Mailinglist Archive: opensuse (3729 mails)
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Re: [SLE] I need ideas for Linux training course (OT)
- From: Stanley Long <slong@xxxxxxxxxxxxx>
- Date: Sun, 01 Jun 2003 16:53:32 -0800
- Message-id: <3EDAA00C.8000502@xxxxxxxxxxxxx>
James Mohr wrote:
It is a nice coincidence that we have a headline "Indian president in favor of Linux". I have been approached by a training company in India to help develop course work for introductory Linux course (eventually advanced topics). In the first stage we will be developing a course for people who are moving up from Windows to Linux. That is, they have some basic computer knowledge (at least what is necessary to run Windows), so they need Linux-specifica.
James, this is "suse-linux ", so I guess I can use a specific SuSE
Here in Anchorage, we have a "Friday Linux" worksession each Friday
evening. No, it is NOT called installfest, but we do at least three
installs a month. This is a free, low profile walk-in affair, not a
Bear with me while I rant & rave ...
New people need to see how easy things go.
I let them put the install CD/DVD in the machine and (preferably) turn
the power back on. They get to select English as the language, because
we are in Alaska. They just watch things progress. Just use defaults,
because they really need to see things done more than once.
When YaST asks how much software should be installed, THEN I jump in and
pick the "Detailed Selection" option, and go right into the games area.
Yep, GAMES. I do that much for them, then give the mouse back to them.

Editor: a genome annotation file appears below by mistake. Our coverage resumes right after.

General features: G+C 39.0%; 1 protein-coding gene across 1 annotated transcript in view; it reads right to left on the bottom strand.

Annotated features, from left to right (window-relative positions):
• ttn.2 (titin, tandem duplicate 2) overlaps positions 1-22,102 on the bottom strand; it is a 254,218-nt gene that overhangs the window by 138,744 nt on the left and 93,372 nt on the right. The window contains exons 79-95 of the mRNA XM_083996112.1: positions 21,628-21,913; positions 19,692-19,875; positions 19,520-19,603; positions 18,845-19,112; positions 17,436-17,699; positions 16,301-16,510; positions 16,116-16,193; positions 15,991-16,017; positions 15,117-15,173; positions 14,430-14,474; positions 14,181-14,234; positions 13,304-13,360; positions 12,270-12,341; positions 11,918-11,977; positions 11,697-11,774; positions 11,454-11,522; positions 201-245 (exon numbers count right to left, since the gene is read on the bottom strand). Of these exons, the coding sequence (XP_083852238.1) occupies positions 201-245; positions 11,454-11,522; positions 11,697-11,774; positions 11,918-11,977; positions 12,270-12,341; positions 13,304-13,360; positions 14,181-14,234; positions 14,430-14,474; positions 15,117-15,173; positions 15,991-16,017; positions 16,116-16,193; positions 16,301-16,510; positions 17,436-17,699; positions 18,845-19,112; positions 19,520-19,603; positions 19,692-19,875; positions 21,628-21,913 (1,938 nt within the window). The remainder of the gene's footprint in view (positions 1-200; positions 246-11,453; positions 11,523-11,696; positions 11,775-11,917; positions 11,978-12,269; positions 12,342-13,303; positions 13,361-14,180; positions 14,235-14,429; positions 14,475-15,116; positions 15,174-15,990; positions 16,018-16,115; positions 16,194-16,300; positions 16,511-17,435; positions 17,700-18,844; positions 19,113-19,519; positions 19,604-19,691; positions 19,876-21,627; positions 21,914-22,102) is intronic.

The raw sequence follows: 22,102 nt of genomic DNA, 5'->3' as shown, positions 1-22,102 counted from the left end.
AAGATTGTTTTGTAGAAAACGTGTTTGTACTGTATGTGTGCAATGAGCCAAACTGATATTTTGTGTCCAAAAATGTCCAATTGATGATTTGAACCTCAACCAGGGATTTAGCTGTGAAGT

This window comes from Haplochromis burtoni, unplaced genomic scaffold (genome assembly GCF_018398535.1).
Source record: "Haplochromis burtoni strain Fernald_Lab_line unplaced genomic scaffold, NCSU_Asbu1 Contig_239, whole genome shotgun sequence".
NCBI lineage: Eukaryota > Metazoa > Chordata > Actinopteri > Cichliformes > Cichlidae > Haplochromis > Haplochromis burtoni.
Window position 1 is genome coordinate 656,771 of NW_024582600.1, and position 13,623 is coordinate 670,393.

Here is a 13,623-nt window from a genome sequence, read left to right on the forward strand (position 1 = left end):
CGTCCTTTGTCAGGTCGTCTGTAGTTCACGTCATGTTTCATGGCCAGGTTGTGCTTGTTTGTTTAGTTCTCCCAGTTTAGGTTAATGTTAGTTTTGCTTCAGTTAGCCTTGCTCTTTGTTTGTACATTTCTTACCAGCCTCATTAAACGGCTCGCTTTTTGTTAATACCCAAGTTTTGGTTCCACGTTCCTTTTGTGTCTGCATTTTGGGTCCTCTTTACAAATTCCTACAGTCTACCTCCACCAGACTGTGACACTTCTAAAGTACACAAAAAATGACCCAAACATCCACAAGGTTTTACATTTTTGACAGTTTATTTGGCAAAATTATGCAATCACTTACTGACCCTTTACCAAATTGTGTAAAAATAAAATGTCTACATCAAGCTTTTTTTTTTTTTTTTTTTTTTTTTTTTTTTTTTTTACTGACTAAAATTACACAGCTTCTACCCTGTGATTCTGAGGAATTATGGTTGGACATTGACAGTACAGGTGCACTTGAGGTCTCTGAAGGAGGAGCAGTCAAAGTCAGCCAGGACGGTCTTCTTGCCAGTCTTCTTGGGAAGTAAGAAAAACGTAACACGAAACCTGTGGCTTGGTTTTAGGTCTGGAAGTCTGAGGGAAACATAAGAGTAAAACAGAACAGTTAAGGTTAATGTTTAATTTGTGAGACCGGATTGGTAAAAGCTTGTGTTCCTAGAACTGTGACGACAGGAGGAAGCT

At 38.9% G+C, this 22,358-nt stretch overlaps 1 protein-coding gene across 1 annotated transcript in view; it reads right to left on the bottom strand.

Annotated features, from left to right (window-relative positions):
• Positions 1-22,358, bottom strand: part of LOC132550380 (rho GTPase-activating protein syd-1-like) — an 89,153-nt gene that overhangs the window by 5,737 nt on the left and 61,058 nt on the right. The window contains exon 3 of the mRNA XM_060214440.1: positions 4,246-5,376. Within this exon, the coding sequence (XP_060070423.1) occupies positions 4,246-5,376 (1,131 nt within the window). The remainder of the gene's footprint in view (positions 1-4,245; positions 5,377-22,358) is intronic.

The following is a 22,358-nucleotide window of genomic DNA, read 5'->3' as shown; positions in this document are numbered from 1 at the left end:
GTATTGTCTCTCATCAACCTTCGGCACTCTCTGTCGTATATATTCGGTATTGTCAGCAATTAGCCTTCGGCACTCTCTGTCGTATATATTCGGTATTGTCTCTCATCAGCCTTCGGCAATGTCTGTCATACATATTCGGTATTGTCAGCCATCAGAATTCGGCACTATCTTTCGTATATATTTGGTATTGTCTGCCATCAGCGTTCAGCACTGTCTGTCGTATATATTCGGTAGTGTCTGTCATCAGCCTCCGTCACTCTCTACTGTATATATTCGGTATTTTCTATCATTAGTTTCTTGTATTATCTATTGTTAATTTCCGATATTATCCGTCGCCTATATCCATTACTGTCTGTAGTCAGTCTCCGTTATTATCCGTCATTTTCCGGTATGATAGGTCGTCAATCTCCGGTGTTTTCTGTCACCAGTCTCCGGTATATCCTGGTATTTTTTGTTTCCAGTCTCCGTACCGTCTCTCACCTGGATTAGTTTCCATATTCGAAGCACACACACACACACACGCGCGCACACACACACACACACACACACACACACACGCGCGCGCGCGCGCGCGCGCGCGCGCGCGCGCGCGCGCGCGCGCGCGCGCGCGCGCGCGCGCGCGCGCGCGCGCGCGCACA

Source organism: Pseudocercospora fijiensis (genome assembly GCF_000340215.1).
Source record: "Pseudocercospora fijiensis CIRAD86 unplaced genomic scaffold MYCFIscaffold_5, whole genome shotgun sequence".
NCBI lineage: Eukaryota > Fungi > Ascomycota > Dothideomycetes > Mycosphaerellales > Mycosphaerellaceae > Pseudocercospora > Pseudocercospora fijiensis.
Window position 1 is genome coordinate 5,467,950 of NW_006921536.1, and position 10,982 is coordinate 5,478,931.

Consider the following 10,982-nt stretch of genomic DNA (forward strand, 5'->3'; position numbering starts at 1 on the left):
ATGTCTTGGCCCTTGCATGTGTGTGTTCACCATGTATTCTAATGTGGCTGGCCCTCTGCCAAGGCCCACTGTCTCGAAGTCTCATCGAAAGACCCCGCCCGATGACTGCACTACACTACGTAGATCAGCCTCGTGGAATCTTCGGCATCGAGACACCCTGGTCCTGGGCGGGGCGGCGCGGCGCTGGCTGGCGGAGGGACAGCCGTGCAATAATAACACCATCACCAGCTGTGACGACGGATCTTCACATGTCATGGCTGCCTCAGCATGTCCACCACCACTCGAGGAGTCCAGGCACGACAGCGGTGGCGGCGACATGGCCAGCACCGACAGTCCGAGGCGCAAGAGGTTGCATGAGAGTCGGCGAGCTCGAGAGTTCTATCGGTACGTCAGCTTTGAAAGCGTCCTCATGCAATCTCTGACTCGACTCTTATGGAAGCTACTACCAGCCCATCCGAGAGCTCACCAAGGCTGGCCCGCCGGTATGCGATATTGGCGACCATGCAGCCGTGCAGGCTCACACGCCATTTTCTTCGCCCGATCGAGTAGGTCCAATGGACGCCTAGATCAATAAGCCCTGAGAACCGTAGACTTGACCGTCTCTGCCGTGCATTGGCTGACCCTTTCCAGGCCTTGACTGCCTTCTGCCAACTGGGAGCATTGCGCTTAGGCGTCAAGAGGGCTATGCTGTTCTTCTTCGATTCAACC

They are told to left click on the name so as to read the description.
Help them SELECT one or two titles for installation. They are made to
DESELECT one or two (so they have to put them back in on their own ;-)
Tell them to start through the list, and WALK AWAY.
In about five minutes they are at home, happy, feeling successful, and
you have a new friend. If they want, you can show them something of how
the menues work, but only if they want to know. Have THEM "accept" and
let the YaST do the rest. If perchance, you have an intense math major,
maybe then would do as well in another catagory, but those kind probably
know about Linux already (and they are probably the best gamers ).
At this point you will find how nice DVDs are. I have a portable one to
strap on just because it helps so much.
Be sure to select "Details" during the install so they have the software
names scrolling past. Most people ARE curious, and they want to feel
like they know what is happening. It is the illusion of being in charge,
but it feels good.
If it is their own machine, help them pick a root password. In any case,
help them pick a username and password. Right here is where you get
your licks in regarding security. Security is an attitude, and you dare
not bury them with details yet.
As soon as the machine boots and runs, put them into whatever
application they know best. Again, position them where they can feel
immediate success and get them past the fright of some unknown world. I
might add, let YaST do the video card / monitor stuff on its own unless
they are ready for it. That is for the curious and knowing. It is a
reward and a badge of progress for the slightly advanced student.
From there on, it probably doesn't matter what you do. Let them explore
a LOT. The less you do the better, for that first lesson. The genius of
those who replied earlier kicks in after the first intro session.
There are the obvious things like differences in commands/options, dual booting, SAMBA, and so forth. However, I would really appreaciate some brain storming ideas on what I could/should include. My partner tells me that India is pretty much "Microsoft country" and there are no companies that provide Linux training. This would be a great oppotunity to show IT people the power of Linux.
Remember, James, that we KNOW the power of Linux, but they are afraid.
Show them that Linux is friendly. Show them that it will do what they
want it to do. They will figure out the power stuff for themselves. When
thet happen you really have a loyal friend.
Have FUN, and keep up enough steam to stay ahead of them.
Any help would be greatly appreaciated.
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